As part of the Multinational Brigade Center within MND SE, the German-French deployment contingent DFGFA (Franco-German Group / Groupement Franco-Allemand) was a core element. Germany provided the DFGFA, a surveillance association consisting of tank reconnaissance and infantry forces, as well as staff, security, command and control forces.
The 14 air force tornado fighter jets made available to NATO in Piacenza in northern Italy were subordinate to the AIRSOUTH (Allied Air Forces Southern Europe) headquarters in Naples . The mission was conducted by the NATO command post of the 5th Allied Tactical Air Force (5th ATAF), the later Combined Air Operations Center in Vicenza (later: CAOC 5 in Poggio Renatico) ( Ferrara province ).
The navy's maritime patrols carried out limited missions under NATO command and were subject to operational control by the NAVSOUTH (Allied Naval Forces Southern Europe) headquarters in Naples.
For their participation in the mission, the German soldiers received the Bundeswehr Medal and the NATO Medal , which was awarded to all SFOR soldiers.
Involvement of the armed forces
On December 12, 1995, the Austrian Council of Ministers decided to send 300 soldiers to a transport unit.
The deployment of the unit called AUSLOG / IFOR (Austrian Logistics / Implementation Force) was initially limited to one year and began in January 1996. Until 2000, the Austrian units, together with Belgian, Greek and Luxembourg soldiers, were stationed at Visoko , then followed relocation of the unit and integration into the German GECON logistics unit in the Rajlovac camp .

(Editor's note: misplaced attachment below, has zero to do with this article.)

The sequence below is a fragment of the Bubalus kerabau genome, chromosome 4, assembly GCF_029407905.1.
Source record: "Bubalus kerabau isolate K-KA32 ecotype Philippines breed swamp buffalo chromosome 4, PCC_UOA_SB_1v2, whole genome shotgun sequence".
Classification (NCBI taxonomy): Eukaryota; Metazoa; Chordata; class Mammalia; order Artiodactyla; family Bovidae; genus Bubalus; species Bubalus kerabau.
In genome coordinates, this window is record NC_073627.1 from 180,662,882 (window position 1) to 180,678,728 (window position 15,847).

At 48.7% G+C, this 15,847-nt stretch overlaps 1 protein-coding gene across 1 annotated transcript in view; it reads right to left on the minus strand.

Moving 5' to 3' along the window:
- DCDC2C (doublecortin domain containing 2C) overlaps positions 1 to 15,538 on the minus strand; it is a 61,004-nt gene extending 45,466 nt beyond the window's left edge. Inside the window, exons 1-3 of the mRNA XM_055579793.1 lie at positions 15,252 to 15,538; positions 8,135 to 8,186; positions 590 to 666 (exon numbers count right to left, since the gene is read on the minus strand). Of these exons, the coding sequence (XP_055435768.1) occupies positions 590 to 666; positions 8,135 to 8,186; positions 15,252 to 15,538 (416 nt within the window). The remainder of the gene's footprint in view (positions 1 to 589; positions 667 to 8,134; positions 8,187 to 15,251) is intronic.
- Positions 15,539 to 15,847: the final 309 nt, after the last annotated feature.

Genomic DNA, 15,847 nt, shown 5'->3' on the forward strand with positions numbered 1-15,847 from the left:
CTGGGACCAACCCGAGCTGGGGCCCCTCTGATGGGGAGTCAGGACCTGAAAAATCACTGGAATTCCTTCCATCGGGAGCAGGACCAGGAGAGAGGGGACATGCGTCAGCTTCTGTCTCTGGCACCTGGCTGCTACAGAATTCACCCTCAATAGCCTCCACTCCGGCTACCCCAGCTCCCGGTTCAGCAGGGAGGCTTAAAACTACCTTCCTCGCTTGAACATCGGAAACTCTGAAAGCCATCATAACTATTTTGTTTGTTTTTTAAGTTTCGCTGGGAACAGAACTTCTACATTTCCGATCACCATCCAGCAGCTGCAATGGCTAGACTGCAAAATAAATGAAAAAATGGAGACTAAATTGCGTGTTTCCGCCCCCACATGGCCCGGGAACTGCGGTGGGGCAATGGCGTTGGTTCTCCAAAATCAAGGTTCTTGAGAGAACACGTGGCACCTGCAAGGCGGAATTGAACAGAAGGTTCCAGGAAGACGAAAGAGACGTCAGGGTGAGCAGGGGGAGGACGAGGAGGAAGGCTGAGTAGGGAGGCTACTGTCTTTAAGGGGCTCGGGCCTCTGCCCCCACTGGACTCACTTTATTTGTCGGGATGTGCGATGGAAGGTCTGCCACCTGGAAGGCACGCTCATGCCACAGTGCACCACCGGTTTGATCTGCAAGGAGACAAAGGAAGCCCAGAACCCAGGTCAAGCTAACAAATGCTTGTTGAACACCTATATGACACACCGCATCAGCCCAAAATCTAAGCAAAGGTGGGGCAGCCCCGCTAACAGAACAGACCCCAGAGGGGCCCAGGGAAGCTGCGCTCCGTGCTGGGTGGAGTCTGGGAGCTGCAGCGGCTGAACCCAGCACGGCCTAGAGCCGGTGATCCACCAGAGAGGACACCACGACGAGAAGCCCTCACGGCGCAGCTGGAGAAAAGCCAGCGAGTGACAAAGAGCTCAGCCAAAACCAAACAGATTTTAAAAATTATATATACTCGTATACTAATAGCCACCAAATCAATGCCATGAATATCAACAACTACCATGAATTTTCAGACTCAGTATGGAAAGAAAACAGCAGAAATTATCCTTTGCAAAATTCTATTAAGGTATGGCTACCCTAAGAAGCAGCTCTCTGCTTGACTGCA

The first Austrian participation in SFOR ended on June 6, 2000, with a few officers still being made available in Sarajevo . To this end, Austria committed 2,000 soldiers to the EU reaction force .
On June 27, 2004, AUCON 1 / SFOR was deployed in accordance with a Council of Ministers decision . AUCON 1 / SFOR was the military short name of the Austrian company-strong infantry contingent. It comprised a total of 135 people and consisted of an infantry company with supplementary leadership, special operations, information gathering and supply elements. They were stationed in the BUTMIR camp near Sarajevo.
“These forces, specially trained for their task, were on duty for the next six months as part of a Multinational Specialized Unit (MSU) in Bosnia-Herzegovina. In the operational area, the contingent was part of an Italian-led battalion. One of the main tasks was to support the SFOR troops and the civil authorities in maintaining public order and security. "
AUCON's contract with SFOR ended with the start of the EUFOR mission on December 1, 2004.
- Ensure general freedom of movement
- Inspections of properties belonging to the former parties to the conflict
- Investigation of unauthorized deployments
- Control of military actions
- Liaison with UNHCR (United Nations Refugee Agency), IPTF (International Police) and OSCE (Organization for Security and Cooperation in Europe)
- Support of international organizations